Calendar An icon of a desk calendar. Cancel An icon of a circle with a diagonal line across. Caret An icon of a block arrow pointing to the right. Email An icon of a paper envelope. Facebook An icon of the Facebook "f" mark. Google An icon of the Google "G" mark. Linked In An icon of the Linked In "in" mark. Logout An icon representing logout. Profile An icon that resembles human head and shoulders. Telephone An icon of a traditional telephone receiver. Tick An icon of a tick mark. Is Public An icon of a human eye and eyelashes. Is Not Public An icon of a human eye and eyelashes with a diagonal line through it. Pause Icon A two-lined pause icon for stopping interactions. Quote Mark A opening quote mark. Quote Mark A closing quote mark. Arrow An icon of an arrow. Folder An icon of a paper folder. Breaking An icon of an exclamation mark on a circular background. Camera An icon of a digital camera. Caret An icon of a caret arrow. Clock An icon of a clock face. Close An icon of the an X shape. Close Icon An icon used to represent where to interact to collapse or dismiss a component Comment An icon of a speech bubble. Comments An icon of a speech bubble, denoting user comments. Comments An icon of a speech bubble, denoting user comments. Ellipsis An icon of 3 horizontal dots. Envelope An icon of a paper envelope. Facebook An icon of a facebook f logo. Camera An icon of a digital camera. Home An icon of a house. Instagram An icon of the Instagram logo. LinkedIn An icon of the LinkedIn logo. Magnifying Glass An icon of a magnifying glass. Search Icon A magnifying glass icon that is used to represent the function of searching. Menu An icon of 3 horizontal lines. Hamburger Menu Icon An icon used to represent a collapsed menu. Next An icon of an arrow pointing to the right. Notice An explanation mark centred inside a circle. Previous An icon of an arrow pointing to the left. Rating An icon of a star. Tag An icon of a tag. Twitter An icon of the Twitter logo. Video Camera An icon of a video camera shape. Speech Bubble Icon A icon displaying a speech bubble WhatsApp An icon of the WhatsApp logo. Information An icon of an information logo. Plus A mathematical 'plus' symbol. Duration An icon indicating Time. Success Tick An icon of a green tick. Success Tick Timeout An icon of a greyed out success tick. Loading Spinner An icon of a loading spinner. Facebook Messenger An icon of the facebook messenger app logo. Facebook An icon of a facebook f logo. Facebook Messenger An icon of the Twitter app logo. LinkedIn An icon of the LinkedIn logo. WhatsApp Messenger An icon of the Whatsapp messenger app logo. Email An icon of an mail envelope. Copy link A decentered black square over a white square.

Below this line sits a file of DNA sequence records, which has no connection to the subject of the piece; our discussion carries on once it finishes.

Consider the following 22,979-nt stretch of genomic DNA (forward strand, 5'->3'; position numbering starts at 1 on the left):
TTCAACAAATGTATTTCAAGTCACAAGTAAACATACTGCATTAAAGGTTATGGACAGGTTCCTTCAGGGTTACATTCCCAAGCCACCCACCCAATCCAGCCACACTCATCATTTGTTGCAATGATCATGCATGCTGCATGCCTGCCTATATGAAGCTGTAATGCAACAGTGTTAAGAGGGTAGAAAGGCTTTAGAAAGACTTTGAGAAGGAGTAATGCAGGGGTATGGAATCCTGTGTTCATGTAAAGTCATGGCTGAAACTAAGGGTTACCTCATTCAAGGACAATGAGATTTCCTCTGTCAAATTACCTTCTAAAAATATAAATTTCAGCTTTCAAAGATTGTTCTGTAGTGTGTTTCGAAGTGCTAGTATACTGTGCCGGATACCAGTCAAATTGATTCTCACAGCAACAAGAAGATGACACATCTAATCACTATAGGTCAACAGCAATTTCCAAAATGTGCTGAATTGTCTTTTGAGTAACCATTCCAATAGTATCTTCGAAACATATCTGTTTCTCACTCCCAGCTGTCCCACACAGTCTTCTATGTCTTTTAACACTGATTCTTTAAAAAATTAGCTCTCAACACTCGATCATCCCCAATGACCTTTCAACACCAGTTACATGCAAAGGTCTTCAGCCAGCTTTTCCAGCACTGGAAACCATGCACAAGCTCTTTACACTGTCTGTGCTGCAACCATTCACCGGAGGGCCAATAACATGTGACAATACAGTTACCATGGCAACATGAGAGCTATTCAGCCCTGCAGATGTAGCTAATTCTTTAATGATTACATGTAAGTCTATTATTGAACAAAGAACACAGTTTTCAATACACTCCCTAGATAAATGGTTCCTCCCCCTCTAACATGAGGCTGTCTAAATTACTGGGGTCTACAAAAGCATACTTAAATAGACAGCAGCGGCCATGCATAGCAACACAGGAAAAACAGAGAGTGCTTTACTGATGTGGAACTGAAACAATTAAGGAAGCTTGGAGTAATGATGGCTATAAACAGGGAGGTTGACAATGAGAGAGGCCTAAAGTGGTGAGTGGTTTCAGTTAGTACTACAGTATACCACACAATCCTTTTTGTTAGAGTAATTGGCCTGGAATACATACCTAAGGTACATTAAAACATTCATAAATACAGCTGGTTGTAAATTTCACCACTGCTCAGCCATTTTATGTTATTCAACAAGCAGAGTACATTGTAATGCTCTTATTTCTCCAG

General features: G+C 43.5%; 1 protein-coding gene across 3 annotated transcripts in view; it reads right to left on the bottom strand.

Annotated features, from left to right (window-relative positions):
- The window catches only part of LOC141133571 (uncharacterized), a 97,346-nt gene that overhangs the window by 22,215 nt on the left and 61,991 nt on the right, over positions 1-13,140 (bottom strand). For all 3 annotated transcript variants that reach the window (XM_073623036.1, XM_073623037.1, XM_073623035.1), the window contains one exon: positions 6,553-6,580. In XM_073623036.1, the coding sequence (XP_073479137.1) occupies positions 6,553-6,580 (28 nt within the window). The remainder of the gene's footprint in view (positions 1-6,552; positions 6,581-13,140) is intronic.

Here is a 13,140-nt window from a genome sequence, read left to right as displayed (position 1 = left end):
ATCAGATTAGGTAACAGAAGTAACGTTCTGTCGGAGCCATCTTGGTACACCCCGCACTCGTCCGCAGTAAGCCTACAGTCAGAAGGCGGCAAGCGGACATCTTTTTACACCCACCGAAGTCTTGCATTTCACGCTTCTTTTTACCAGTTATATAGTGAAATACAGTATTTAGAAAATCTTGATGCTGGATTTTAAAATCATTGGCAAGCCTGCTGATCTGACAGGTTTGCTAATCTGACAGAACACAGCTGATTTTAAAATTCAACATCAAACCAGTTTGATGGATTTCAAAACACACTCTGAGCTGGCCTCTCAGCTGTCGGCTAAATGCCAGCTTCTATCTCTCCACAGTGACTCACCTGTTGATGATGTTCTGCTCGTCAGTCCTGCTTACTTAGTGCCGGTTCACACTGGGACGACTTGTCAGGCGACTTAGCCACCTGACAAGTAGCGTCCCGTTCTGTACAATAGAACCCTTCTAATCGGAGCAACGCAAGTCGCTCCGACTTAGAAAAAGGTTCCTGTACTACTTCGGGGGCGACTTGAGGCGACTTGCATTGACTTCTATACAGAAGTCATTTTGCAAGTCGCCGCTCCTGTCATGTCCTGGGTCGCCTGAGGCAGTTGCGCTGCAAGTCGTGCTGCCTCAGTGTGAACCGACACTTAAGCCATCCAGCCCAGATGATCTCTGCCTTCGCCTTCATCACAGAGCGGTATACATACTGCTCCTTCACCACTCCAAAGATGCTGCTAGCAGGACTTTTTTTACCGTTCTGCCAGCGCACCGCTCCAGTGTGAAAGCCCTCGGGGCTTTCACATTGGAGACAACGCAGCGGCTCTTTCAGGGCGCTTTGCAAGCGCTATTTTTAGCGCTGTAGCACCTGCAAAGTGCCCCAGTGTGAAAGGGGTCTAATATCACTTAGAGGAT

Ken Fyne: Liven up COP26 with some apple dooking and neep lanterns